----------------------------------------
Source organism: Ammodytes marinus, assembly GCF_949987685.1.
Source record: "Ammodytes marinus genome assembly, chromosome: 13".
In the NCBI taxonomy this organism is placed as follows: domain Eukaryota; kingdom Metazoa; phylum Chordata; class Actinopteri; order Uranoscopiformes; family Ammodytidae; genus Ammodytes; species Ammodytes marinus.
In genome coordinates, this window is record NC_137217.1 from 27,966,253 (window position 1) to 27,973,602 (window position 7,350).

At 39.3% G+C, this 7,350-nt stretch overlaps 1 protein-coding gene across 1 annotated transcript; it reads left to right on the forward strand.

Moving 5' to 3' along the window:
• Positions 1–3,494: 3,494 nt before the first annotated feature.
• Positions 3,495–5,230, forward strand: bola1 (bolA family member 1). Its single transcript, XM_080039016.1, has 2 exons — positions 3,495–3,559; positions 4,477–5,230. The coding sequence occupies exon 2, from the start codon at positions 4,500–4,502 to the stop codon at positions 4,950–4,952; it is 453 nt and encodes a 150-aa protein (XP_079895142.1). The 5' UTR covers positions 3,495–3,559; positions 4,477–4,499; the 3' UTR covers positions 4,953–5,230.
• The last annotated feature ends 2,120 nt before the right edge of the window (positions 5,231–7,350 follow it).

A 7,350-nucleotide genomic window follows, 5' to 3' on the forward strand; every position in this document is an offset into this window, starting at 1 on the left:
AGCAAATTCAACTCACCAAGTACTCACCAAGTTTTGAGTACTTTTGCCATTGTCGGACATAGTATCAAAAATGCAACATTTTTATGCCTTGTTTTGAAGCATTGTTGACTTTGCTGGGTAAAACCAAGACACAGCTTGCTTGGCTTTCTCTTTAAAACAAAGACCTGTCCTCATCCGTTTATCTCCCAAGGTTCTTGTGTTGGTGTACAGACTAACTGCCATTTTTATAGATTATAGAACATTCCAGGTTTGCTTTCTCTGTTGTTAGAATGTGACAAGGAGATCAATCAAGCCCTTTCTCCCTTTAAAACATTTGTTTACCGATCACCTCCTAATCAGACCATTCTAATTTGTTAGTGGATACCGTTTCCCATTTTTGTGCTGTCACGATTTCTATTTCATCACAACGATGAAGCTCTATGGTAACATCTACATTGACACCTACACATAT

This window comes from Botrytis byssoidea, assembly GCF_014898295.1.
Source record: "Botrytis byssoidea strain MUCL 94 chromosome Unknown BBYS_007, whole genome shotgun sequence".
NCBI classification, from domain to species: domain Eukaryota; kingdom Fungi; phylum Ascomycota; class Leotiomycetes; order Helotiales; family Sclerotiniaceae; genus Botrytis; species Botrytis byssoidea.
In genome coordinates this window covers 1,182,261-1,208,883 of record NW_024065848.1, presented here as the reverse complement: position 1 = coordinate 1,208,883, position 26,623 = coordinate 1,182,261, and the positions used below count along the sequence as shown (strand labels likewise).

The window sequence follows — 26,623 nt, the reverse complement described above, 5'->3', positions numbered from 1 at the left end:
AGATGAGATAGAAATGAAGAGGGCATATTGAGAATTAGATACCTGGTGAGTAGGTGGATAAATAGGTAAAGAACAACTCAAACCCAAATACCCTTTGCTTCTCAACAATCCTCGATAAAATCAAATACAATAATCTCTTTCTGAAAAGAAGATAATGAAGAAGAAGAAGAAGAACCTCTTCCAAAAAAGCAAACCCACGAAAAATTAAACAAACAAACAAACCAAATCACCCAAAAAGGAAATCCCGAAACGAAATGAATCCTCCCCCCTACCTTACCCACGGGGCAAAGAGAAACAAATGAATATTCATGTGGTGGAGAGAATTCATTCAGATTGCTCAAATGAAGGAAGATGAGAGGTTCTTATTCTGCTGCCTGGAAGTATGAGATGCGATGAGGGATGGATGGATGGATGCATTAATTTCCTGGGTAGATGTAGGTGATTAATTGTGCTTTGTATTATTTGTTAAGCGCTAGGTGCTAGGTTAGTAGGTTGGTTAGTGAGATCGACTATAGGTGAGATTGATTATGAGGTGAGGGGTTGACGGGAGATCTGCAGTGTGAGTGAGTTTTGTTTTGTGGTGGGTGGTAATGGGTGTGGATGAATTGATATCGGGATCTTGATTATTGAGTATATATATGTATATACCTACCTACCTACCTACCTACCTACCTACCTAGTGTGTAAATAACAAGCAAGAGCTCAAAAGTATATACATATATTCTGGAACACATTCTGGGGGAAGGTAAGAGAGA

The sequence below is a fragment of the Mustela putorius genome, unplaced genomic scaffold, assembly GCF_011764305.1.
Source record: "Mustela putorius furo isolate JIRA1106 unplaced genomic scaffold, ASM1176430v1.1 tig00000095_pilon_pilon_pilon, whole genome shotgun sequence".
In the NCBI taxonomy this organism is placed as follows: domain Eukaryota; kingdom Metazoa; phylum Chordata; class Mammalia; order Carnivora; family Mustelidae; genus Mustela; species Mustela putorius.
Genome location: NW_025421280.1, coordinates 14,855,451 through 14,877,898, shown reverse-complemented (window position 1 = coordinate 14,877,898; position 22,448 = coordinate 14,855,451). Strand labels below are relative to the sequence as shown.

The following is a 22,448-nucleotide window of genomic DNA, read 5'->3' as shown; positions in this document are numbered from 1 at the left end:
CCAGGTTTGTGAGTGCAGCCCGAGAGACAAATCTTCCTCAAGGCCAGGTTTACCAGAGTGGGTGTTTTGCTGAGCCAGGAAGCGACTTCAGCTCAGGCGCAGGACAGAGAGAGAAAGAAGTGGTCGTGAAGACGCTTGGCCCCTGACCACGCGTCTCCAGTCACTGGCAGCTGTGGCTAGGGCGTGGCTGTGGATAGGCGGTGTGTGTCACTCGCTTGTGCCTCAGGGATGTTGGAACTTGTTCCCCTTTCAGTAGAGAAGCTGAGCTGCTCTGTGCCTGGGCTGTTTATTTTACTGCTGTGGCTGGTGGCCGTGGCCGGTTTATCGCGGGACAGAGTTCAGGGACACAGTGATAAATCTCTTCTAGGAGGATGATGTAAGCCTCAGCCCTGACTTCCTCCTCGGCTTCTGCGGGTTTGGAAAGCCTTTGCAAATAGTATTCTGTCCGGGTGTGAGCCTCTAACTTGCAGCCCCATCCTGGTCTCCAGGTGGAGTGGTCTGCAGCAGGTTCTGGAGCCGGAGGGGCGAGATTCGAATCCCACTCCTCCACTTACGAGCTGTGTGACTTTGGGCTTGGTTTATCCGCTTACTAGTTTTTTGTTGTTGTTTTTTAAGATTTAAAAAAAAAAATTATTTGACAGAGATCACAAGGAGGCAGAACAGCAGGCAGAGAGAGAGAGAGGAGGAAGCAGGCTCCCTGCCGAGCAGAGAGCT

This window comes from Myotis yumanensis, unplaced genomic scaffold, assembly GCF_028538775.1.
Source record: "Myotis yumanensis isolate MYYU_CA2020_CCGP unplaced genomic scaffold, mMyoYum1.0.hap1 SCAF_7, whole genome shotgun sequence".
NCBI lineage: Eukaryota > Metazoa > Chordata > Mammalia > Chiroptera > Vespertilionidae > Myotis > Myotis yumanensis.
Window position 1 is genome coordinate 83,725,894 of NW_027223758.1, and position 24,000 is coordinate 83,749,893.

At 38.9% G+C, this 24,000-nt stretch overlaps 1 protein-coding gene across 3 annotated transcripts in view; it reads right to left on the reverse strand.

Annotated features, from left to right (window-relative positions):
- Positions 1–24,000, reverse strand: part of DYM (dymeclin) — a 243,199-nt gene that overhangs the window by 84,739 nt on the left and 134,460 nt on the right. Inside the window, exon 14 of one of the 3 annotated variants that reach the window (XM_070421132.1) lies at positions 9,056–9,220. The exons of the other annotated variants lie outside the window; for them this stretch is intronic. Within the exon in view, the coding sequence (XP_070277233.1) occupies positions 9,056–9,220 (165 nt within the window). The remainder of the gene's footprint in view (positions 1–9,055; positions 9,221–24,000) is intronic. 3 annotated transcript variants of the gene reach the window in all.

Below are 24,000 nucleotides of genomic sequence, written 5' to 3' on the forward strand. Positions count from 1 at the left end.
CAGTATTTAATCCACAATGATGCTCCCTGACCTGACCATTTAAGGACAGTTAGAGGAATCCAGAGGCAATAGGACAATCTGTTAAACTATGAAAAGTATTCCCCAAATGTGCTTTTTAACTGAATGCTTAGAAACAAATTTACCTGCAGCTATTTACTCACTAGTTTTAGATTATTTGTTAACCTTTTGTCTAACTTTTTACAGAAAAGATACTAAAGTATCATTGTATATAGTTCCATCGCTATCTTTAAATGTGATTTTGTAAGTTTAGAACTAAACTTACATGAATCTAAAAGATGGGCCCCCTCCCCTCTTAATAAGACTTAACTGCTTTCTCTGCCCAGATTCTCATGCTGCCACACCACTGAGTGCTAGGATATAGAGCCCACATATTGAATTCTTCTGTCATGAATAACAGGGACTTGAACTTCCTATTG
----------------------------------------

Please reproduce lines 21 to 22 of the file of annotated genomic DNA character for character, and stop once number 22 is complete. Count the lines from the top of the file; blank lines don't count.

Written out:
Genome location: NW_025421280.1, coordinates 14,855,451 through 14,877,898, shown reverse-complemented (window position 1 = coordinate 14,877,898; position 22,448 = coordinate 14,855,451). Strand labels below are relative to the sequence as shown.

The following is a 22,448-nucleotide window of genomic DNA, read 5'->3' as shown; positions in this document are numbered from 1 at the left end: